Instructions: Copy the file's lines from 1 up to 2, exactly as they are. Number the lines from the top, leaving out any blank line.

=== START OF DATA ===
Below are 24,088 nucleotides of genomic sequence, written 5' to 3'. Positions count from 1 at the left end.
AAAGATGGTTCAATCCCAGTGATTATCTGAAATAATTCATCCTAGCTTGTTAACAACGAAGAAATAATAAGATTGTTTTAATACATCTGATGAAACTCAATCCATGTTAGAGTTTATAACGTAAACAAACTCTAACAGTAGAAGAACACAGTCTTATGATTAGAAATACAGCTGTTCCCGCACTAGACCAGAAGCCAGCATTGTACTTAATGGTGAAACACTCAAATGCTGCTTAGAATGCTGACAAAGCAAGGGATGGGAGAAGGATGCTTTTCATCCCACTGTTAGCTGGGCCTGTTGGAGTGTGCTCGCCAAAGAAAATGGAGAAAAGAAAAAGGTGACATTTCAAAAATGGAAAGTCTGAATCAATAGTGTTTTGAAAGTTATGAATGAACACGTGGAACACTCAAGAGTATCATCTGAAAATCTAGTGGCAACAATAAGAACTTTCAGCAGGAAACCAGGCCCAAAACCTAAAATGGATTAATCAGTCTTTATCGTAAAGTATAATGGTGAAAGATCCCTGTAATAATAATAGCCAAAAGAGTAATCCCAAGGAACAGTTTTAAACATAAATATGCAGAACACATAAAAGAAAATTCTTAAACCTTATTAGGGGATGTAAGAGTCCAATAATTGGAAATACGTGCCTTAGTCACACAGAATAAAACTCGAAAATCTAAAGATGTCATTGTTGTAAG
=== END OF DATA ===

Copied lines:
Below are 24,088 nucleotides of genomic sequence, written 5' to 3'. Positions count from 1 at the left end.
AAAGATGGTTCAATCCCAGTGATTATCTGAAATAATTCATCCTAGCTTGTTAACAACGAAGAAATAATAAGATTGTTTTAATACATCTGATGAAACTCAATCCATGTTAGAGTTTATAACGTAAACAAACTCTAACAGTAGAAGAACACAGTCTTATGATTAGAAATACAGCTGTTCCCGCACTAGACCAGAAGCCAGCATTGTACTTAATGGTGAAACACTCAAATGCTGCTTAGAATGCTGACAAAGCAAGGGATGGGAGAAGGATGCTTTTCATCCCACTGTTAGCTGGGCCTGTTGGAGTGTGCTCGCCAAAGAAAATGGAGAAAAGAAAAAGGTGACATTTCAAAAATGGAAAGTCTGAATCAATAGTGTTTTGAAAGTTATGAATGAACACGTGGAACACTCAAGAGTATCATCTGAAAATCTAGTGGCAACAATAAGAACTTTCAGCAGGAAACCAGGCCCAAAACCTAAAATGGATTAATCAGTCTTTATCGTAAAGTATAATGGTGAAAGATCCCTGTAATAATAATAGCCAAAAGAGTAATCCCAAGGAACAGTTTTAAACATAAATATGCAGAACACATAAAAGAAAATTCTTAAACCTTATTAGGGGATGTAAGAGTCCAATAATTGGAAATACGTGCCTTAGTCACACAGAATAAAACTCGAAAATCTAAAGATGTCATTGTTGTAAG